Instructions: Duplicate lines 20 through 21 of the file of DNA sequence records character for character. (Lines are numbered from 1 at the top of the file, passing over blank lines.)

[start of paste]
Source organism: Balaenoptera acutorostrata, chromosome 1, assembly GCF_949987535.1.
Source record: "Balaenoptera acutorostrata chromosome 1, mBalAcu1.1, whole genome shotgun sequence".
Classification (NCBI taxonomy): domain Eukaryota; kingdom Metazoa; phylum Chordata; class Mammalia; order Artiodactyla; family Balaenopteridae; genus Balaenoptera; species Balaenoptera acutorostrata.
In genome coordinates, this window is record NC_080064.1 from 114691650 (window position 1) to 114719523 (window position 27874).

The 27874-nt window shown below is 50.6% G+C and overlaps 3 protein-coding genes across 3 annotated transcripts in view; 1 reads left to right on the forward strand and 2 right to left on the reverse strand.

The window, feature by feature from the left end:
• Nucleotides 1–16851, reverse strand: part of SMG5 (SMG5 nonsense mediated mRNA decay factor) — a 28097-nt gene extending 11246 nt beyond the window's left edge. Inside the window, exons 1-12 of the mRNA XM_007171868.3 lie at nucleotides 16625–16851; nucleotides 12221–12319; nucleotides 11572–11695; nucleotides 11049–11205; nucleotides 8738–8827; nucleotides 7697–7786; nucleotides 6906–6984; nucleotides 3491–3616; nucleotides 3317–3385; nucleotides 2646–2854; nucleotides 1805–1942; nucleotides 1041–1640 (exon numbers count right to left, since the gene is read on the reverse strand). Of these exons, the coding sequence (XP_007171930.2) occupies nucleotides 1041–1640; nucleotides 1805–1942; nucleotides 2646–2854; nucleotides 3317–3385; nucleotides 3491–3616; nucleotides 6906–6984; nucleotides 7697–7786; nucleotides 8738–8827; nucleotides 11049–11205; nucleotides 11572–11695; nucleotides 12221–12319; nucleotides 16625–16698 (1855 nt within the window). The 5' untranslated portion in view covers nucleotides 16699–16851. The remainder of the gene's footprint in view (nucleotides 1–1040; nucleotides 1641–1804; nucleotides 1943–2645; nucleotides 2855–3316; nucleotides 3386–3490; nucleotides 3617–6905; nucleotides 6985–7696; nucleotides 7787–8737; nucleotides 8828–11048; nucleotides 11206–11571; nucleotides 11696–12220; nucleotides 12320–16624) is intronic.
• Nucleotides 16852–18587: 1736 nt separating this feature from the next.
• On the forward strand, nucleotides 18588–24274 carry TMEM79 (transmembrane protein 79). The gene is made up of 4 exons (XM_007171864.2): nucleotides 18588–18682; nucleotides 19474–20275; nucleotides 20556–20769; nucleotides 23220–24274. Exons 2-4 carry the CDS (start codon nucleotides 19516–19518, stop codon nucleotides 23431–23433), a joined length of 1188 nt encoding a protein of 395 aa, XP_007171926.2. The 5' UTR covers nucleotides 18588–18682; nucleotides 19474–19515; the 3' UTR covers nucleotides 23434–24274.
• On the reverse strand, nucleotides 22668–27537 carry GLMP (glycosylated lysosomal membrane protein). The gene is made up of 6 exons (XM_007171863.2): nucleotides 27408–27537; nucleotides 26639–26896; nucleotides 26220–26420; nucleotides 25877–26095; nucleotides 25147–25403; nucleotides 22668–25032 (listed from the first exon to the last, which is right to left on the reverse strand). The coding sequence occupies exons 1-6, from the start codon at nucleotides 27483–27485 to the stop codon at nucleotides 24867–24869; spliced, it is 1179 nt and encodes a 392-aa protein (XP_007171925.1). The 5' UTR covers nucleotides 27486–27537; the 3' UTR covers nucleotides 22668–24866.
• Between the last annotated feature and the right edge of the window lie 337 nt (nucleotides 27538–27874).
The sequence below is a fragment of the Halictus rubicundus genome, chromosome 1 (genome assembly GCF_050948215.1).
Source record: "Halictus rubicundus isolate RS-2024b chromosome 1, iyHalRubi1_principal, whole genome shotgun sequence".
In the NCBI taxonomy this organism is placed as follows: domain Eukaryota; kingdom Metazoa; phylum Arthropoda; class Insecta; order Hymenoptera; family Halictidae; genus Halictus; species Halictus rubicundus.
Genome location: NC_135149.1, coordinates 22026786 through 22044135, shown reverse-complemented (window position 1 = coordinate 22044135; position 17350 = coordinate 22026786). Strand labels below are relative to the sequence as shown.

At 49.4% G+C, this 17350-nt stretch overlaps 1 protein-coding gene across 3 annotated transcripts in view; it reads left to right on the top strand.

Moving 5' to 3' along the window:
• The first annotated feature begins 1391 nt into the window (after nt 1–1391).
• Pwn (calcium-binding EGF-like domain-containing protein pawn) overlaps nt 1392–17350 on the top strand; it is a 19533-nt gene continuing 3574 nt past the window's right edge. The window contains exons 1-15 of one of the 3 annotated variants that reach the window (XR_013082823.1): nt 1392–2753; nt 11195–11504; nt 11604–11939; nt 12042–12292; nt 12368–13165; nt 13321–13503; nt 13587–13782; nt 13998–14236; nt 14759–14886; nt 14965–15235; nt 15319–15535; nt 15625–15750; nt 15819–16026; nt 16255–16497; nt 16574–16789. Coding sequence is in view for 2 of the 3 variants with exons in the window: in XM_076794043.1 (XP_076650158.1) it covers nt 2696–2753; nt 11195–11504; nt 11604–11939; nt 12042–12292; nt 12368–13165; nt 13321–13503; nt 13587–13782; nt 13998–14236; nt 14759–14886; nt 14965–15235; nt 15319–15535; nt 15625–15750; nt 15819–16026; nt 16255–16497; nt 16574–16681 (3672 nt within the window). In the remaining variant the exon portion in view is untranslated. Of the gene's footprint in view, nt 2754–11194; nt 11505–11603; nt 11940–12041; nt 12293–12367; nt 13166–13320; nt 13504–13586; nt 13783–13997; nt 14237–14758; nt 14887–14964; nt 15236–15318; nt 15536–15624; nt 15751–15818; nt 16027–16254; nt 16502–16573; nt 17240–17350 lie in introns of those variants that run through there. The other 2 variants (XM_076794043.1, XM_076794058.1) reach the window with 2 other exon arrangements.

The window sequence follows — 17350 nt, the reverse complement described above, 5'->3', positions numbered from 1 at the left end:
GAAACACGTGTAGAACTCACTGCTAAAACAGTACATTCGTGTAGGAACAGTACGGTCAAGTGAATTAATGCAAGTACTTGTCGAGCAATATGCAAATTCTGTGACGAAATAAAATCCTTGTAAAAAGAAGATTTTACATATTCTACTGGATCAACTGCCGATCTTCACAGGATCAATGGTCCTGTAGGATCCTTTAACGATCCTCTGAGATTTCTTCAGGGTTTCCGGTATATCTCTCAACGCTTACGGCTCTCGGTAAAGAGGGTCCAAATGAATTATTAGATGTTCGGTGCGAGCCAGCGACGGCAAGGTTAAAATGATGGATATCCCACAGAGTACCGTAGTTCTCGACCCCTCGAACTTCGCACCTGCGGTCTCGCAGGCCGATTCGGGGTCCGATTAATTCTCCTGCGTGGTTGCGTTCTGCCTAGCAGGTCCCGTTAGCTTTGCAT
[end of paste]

The window sequence follows — 17350 nt, the reverse complement described above, 5'->3', positions numbered from 1 at the left end:
GAAACACGTGTAGAACTCACTGCTAAAACAGTACATTCGTGTAGGAACAGTACGGTCAAGTGAATTAATGCAAGTACTTGTCGAGCAATATGCAAATTCTGTGACGAAATAAAATCCTTGTAAAAAGAAGATTTTACATATTCTACTGGATCAACTGCCGATCTTCACAGGATCAATGGTCCTGTAGGATCCTTTAACGATCCTCTGAGATTTCTTCAGGGTTTCCGGTATATCTCTCAACGCTTACGGCTCTCGGTAAAGAGGGTCCAAATGAATTATTAGATGTTCGGTGCGAGCCAGCGACGGCAAGGTTAAAATGATGGATATCCCACAGAGTACCGTAGTTCTCGACCCCTCGAACTTCGCACCTGCGGTCTCGCAGGCCGATTCGGGGTCCGATTAATTCTCCTGCGTGGTTGCGTTCTGCCTAGCAGGTCCCGTTAGCTTTGCAT